Distinguished Former Professor in Surgery and Pediatrics Receives Lifetime Award
Author: | October 11, 2019
Arnold Leonard, MD, PhD, a retired professor with the Departments of Surgery and Pediatrics, will receive the Gold-Headed Cane Award for his lifelong contributions to children’s health. Leonard has deep ties to the University of Minnesota Medical School and has been at the forefront of his field for surgical procedures, research and innovation.
He graduated from the Medical School in 1955 and received his PhD in 1963. Leonard worked in the operating room during the world’s first successful open-heart surgery, and after completion of his residency in general surgery, he was specifically chosen by his mentor Owen Wangensteen, MD, PhD, to seek specialty training in pediatric surgery.
Over multiple decades, Leonard’s contributions to medicine have been numerous and significant. He conducted the first thoracoscopic surgical procedure at the Medical School and led the way for the development of advanced laparoscopic and thoracoscopic techniques.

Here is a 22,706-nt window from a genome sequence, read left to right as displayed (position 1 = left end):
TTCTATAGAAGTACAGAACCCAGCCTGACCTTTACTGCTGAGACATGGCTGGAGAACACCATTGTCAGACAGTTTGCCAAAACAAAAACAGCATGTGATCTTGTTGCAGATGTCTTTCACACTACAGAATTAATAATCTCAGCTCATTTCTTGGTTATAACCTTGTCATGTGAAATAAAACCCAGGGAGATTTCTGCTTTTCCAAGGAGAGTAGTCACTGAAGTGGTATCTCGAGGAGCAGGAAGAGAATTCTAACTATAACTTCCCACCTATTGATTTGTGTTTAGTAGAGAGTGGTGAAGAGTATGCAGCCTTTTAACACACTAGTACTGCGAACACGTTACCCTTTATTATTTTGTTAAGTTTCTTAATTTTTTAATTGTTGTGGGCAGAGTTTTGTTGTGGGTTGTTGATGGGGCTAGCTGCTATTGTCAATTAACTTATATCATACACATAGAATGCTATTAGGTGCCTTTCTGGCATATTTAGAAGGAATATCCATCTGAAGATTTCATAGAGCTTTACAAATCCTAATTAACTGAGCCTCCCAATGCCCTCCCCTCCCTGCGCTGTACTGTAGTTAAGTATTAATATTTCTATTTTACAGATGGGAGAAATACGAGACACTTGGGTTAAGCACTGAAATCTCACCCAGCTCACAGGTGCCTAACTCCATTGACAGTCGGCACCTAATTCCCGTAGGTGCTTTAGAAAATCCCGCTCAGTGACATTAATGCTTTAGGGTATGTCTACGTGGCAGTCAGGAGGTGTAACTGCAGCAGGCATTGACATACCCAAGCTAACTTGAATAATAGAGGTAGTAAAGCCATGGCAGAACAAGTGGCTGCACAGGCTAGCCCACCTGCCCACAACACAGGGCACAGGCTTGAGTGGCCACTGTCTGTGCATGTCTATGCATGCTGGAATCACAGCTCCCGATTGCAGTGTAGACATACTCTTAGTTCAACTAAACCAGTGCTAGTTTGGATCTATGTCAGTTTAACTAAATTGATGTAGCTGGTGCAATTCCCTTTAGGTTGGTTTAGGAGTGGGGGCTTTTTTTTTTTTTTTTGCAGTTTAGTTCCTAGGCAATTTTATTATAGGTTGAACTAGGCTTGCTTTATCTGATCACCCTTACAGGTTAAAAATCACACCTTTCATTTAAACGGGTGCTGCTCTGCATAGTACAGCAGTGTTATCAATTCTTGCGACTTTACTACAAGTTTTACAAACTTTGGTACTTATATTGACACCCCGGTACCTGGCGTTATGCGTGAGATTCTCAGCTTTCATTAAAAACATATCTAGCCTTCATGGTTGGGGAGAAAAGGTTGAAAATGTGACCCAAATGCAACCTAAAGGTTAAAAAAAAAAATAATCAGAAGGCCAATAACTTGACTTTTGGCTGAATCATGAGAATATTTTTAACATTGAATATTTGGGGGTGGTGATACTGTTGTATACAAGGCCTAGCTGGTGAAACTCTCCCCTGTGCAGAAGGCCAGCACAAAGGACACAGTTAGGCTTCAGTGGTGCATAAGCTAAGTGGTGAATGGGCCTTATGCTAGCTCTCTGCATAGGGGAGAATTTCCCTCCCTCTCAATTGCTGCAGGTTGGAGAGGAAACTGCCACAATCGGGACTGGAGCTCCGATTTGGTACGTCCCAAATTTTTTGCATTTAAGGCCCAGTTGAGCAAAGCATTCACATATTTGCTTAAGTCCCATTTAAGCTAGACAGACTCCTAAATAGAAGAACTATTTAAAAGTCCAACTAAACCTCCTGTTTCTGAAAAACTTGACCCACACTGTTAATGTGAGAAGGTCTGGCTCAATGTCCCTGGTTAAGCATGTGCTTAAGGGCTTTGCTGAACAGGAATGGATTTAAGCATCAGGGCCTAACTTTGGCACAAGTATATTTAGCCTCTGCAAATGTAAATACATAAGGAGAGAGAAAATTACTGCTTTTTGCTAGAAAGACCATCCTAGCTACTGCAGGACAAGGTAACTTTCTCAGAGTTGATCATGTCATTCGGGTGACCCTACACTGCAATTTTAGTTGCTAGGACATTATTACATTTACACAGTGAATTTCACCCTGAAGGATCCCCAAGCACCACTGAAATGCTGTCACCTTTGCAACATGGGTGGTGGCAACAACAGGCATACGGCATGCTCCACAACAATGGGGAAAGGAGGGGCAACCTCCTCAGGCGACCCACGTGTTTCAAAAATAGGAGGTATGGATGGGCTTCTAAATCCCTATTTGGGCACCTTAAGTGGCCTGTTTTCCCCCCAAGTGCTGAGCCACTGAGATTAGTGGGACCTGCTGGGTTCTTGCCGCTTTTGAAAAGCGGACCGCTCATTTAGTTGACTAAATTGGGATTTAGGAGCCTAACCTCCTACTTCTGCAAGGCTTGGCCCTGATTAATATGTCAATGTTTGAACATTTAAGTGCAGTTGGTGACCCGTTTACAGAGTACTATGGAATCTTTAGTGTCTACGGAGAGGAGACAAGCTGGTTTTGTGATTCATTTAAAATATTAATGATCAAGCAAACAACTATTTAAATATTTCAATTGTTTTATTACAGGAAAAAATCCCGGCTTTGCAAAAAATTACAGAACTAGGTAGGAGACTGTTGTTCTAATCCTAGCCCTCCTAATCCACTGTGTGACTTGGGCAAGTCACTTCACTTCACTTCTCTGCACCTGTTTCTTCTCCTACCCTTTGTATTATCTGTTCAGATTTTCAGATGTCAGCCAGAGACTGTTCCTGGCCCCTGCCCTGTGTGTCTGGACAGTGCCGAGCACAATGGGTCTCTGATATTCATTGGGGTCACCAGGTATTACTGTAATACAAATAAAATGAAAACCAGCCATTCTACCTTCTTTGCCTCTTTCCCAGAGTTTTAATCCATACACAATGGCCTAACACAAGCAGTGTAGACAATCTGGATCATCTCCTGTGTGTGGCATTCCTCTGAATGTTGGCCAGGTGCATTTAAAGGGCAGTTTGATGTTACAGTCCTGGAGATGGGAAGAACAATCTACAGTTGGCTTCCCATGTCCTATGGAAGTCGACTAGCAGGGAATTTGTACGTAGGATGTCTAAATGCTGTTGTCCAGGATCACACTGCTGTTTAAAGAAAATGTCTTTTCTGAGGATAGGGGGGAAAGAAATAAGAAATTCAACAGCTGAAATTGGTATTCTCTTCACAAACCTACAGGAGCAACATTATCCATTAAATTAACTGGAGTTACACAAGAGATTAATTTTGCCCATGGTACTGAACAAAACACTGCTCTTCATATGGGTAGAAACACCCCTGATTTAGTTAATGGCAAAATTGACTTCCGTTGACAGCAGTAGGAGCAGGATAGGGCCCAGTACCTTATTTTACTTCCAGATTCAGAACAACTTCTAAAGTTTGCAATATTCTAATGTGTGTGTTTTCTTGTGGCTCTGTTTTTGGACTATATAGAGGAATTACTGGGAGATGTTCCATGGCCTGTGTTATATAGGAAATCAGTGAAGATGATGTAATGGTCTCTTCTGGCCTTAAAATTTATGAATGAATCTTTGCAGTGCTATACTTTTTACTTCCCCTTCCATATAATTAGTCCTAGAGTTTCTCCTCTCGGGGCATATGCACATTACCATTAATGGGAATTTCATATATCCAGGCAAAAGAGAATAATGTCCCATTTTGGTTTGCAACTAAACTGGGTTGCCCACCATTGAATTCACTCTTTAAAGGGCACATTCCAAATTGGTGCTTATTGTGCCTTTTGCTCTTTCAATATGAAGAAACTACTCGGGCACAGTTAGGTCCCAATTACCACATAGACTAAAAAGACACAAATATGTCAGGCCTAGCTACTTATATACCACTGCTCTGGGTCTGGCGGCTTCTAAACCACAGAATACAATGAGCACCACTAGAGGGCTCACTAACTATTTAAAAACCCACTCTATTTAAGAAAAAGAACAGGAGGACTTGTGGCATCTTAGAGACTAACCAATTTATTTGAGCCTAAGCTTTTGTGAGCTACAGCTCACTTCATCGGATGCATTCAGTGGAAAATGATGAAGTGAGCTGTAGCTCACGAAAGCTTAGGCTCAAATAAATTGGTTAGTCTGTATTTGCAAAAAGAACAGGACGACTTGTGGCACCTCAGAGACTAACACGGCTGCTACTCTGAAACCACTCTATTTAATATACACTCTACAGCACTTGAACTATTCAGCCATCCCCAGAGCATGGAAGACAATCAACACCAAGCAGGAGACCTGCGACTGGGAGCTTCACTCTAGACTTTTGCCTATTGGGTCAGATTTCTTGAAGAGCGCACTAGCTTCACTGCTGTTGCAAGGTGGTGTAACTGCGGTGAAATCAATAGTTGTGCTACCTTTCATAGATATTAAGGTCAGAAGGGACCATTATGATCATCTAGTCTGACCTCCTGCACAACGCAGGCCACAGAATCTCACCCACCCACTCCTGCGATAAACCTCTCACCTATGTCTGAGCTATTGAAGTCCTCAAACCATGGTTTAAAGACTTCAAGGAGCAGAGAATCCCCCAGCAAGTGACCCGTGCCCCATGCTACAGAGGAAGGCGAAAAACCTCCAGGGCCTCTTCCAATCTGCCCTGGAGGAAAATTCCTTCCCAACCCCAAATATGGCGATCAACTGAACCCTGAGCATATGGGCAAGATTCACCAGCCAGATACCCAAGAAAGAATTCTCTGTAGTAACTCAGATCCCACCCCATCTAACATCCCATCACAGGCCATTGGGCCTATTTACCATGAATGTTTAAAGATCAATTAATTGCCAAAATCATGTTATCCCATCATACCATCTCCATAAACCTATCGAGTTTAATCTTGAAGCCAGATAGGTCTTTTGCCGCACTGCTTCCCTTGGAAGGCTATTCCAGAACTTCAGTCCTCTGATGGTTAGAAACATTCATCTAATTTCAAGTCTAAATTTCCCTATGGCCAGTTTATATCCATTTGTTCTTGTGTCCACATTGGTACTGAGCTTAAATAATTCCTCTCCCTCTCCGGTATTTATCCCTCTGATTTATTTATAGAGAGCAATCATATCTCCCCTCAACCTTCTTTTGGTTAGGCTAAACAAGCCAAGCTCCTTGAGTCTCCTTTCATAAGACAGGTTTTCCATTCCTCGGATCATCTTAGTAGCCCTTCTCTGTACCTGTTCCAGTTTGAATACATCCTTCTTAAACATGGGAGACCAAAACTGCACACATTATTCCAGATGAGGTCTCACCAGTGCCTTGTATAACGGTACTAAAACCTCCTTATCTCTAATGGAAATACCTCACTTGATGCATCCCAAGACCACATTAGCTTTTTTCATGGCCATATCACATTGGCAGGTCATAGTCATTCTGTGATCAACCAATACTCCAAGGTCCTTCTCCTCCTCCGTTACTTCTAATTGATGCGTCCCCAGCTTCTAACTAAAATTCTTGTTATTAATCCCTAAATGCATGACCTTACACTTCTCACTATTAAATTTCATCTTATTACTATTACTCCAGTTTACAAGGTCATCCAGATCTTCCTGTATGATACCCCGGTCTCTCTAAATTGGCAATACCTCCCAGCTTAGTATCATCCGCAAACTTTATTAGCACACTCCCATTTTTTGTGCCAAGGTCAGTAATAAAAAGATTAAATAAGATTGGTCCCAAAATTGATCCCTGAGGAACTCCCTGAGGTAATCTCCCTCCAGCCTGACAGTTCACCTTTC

Leonard worked closely with the Division of Pediatric Oncology at the University of Minnesota Medical School’s Department of Pediatrics and the Children’s Oncology Group to understand the role of neoadjuvant chemotherapy in the treatment of metastatic Wilm’s tumor, thus contributing to thousands of lives saved throughout the world. He also implemented a novel method to correct chest deformities; Pectus Excavatum and Pectus Carinatum. Leonard has performed over 1,500 of such repairs and is considered to be one of the world’s experts. In addition, surgical protocols that he developed concerning the treatment of children with cystic fibrosis are now employed nationwide.
The Arnold S. Leonard Cancer Research Fund has given nearly $1.5M to the University of Minnesota to advance research and educational activities in microbial-based cancer therapy.
Leonard has given over 60 national and international talks and authored more than 260 peer-reviewed publications. He has remained active in the medical community and continues to raise funds for the Saltzman lab at the University of Minnesota while attending weekly lab meetings with doctors, scientists and volunteers who work on cutting-edge cancer research. He even still teaches class in four different subjects and is involved in a number of philanthropic organizations.
The Gold-Headed Cane Award is recognized as a symbol of excellence among physicians. Leonard will receive the award at the annual Department of Pediatrics Legacy Luncheon. The event will take place at 12:15 p.m. on Thursday, Oct. 10 in the University of Minnesota Masonic Children's Hospital Wilf Family Auditorium.